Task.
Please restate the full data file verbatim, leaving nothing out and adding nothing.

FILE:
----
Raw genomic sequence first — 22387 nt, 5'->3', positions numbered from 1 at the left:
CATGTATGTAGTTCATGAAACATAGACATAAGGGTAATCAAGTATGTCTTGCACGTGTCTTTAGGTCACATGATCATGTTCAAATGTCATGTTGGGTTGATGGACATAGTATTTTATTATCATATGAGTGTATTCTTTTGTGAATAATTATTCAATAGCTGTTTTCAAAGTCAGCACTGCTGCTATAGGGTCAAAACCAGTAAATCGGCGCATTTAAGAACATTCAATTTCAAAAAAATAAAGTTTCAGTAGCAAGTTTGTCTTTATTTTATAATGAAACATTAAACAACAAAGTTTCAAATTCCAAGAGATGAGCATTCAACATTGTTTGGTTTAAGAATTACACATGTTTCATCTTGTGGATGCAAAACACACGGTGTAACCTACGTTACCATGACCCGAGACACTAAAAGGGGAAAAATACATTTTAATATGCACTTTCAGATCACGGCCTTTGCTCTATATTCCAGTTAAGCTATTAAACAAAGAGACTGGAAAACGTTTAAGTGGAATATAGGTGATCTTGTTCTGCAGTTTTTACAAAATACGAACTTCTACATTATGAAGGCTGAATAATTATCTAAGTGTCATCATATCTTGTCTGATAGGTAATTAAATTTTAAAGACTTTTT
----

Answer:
Raw genomic sequence first — 22387 nt, 5'->3', positions numbered from 1 at the left:
CATGTATGTAGTTCATGAAACATAGACATAAGGGTAATCAAGTATGTCTTGCACGTGTCTTTAGGTCACATGATCATGTTCAAATGTCATGTTGGGTTGATGGACATAGTATTTTATTATCATATGAGTGTATTCTTTTGTGAATAATTATTCAATAGCTGTTTTCAAAGTCAGCACTGCTGCTATAGGGTCAAAACCAGTAAATCGGCGCATTTAAGAACATTCAATTTCAAAAAAATAAAGTTTCAGTAGCAAGTTTGTCTTTATTTTATAATGAAACATTAAACAACAAAGTTTCAAATTCCAAGAGATGAGCATTCAACATTGTTTGGTTTAAGAATTACACATGTTTCATCTTGTGGATGCAAAACACACGGTGTAACCTACGTTACCATGACCCGAGACACTAAAAGGGGAAAAATACATTTTAATATGCACTTTCAGATCACGGCCTTTGCTCTATATTCCAGTTAAGCTATTAAACAAAGAGACTGGAAAACGTTTAAGTGGAATATAGGTGATCTTGTTCTGCAGTTTTTACAAAATACGAACTTCTACATTATGAAGGCTGAATAATTATCTAAGTGTCATCATATCTTGTCTGATAGGTAATTAAATTTTAAAGACTTTTT